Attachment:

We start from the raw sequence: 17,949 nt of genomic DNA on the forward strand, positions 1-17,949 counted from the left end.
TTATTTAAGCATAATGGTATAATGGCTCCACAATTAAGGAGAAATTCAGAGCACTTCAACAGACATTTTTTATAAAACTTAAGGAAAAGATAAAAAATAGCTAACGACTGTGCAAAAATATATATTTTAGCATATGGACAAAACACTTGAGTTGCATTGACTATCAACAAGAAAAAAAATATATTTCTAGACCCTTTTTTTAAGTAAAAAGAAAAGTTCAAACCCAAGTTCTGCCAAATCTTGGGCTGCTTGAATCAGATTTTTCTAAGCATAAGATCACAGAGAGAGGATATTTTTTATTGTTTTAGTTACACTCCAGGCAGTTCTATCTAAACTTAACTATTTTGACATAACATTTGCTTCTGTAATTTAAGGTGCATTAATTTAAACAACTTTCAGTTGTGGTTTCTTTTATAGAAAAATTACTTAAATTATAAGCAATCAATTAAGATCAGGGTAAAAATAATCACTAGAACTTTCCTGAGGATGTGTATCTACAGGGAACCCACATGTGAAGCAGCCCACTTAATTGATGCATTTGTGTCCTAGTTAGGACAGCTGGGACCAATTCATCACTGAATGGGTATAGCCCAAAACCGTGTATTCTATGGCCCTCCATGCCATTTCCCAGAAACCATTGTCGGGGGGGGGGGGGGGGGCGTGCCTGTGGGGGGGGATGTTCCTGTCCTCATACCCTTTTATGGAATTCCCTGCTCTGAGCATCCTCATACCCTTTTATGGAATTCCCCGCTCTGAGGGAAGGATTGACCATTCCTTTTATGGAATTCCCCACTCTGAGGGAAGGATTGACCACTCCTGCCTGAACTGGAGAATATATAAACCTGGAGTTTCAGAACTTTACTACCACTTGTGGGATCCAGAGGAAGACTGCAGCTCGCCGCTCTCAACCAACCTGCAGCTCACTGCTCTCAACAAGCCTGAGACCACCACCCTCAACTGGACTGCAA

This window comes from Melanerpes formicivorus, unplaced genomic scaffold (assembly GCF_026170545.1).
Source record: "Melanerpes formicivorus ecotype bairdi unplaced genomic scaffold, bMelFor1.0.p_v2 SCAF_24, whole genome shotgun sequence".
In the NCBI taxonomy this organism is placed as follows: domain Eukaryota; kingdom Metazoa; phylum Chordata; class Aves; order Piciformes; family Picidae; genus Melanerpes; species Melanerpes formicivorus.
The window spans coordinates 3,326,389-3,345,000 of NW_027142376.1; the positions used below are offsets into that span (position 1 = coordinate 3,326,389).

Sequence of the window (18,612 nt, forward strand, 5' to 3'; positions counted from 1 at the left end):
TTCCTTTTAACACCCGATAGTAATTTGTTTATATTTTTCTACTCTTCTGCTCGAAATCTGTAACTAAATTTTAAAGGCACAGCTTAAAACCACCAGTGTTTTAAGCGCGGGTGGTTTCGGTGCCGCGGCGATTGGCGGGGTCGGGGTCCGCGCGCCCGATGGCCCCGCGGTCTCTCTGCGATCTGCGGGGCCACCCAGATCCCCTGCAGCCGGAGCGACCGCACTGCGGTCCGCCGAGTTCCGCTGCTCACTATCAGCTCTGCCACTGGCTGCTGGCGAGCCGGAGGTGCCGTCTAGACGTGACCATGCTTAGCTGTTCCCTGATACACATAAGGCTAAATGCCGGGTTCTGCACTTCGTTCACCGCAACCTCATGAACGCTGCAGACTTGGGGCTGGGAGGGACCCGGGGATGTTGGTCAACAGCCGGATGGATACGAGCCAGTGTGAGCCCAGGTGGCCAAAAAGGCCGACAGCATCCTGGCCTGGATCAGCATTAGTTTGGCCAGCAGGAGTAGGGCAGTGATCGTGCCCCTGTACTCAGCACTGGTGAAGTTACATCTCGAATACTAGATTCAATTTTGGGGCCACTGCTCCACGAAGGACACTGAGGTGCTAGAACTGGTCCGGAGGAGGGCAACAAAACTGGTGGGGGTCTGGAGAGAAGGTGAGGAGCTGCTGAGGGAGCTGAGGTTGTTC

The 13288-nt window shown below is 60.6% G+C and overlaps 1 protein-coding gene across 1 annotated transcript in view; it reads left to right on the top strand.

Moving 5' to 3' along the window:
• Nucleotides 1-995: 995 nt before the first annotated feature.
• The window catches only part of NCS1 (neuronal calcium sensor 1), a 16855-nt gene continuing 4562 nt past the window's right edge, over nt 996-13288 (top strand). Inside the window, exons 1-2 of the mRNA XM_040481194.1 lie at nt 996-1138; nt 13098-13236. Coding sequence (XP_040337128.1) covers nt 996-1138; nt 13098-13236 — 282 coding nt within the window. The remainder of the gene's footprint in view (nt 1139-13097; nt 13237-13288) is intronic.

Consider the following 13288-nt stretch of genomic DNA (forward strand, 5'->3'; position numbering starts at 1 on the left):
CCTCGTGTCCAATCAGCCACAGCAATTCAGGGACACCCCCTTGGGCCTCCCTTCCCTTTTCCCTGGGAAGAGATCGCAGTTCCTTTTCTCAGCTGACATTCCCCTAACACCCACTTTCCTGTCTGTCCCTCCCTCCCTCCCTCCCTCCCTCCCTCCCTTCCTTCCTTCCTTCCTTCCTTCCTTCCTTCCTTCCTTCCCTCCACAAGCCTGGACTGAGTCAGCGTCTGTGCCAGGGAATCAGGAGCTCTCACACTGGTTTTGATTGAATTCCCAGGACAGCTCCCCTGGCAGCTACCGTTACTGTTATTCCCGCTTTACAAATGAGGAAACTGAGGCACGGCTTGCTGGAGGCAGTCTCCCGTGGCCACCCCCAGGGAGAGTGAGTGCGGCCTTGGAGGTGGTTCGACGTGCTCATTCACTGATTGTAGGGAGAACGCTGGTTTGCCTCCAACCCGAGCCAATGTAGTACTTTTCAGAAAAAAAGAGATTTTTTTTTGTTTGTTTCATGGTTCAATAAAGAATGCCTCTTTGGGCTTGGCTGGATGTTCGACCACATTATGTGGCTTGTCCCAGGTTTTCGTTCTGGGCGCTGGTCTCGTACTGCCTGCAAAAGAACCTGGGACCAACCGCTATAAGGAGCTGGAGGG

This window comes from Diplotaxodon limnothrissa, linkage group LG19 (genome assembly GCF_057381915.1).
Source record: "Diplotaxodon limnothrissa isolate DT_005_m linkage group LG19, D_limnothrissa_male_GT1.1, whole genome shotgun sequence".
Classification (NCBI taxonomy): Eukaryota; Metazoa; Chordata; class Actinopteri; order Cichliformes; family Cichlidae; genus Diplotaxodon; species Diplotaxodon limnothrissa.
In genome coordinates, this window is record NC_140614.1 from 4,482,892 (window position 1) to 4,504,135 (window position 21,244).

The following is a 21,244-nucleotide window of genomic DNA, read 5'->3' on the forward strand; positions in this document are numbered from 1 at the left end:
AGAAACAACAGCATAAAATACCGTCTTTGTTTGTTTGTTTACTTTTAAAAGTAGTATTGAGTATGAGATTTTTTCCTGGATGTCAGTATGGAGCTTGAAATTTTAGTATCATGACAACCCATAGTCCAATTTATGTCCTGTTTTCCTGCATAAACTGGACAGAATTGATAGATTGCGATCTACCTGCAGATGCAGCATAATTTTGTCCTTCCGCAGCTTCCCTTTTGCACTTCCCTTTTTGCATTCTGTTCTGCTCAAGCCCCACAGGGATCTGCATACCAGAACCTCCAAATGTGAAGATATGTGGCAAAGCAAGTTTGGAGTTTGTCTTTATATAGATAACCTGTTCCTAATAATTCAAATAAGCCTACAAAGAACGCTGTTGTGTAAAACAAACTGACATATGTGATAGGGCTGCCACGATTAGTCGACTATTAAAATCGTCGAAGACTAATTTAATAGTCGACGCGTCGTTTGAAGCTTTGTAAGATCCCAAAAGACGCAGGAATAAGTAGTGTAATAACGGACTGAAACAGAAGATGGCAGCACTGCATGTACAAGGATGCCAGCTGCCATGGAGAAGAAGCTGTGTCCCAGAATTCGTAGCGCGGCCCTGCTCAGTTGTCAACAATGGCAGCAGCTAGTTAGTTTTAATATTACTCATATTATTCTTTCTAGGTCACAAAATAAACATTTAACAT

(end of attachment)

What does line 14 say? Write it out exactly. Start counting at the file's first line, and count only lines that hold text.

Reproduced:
CCTCGTGTCCAATCAGCCACAGCAATTCAGGGACACCCCCTTGGGCCTCCCTTCCCTTTTCCCTGGGAAGAGATCGCAGTTCCTTTTCTCAGCTGACATTCCCCTAACACCCACTTTCCTGTCTGTCCCTCCCTCCCTCCCTCCCTCCCTCCCTCCCTTCCTTCCTTCCTTCCTTCCTTCCTTCCTTCCTTCCTTCCCTCCACAAGCCTGGACTGAGTCAGCGTCTGTGCCAGGGAATCAGGAGCTCTCACACTGGTTTTGATTGAATTCCCAGGACAGCTCCCCTGGCAGCTACCGTTACTGTTATTCCCGCTTTACAAATGAGGAAACTGAGGCACGGCTTGCTGGAGGCAGTCTCCCGTGGCCACCCCCAGGGAGAGTGAGTGCGGCCTTGGAGGTGGTTCGACGTGCTCATTCACTGATTGTAGGGAGAACGCTGGTTTGCCTCCAACCCGAGCCAATGTAGTACTTTTCAGAAAAAAAGAGATTTTTTTTTGTTTGTTTCATGGTTCAATAAAGAATGCCTCTTTGGGCTTGGCTGGATGTTCGACCACATTATGTGGCTTGTCCCAGGTTTTCGTTCTGGGCGCTGGTCTCGTACTGCCTGCAAAAGAACCTGGGACCAACCGCTATAAGGAGCTGGAGGG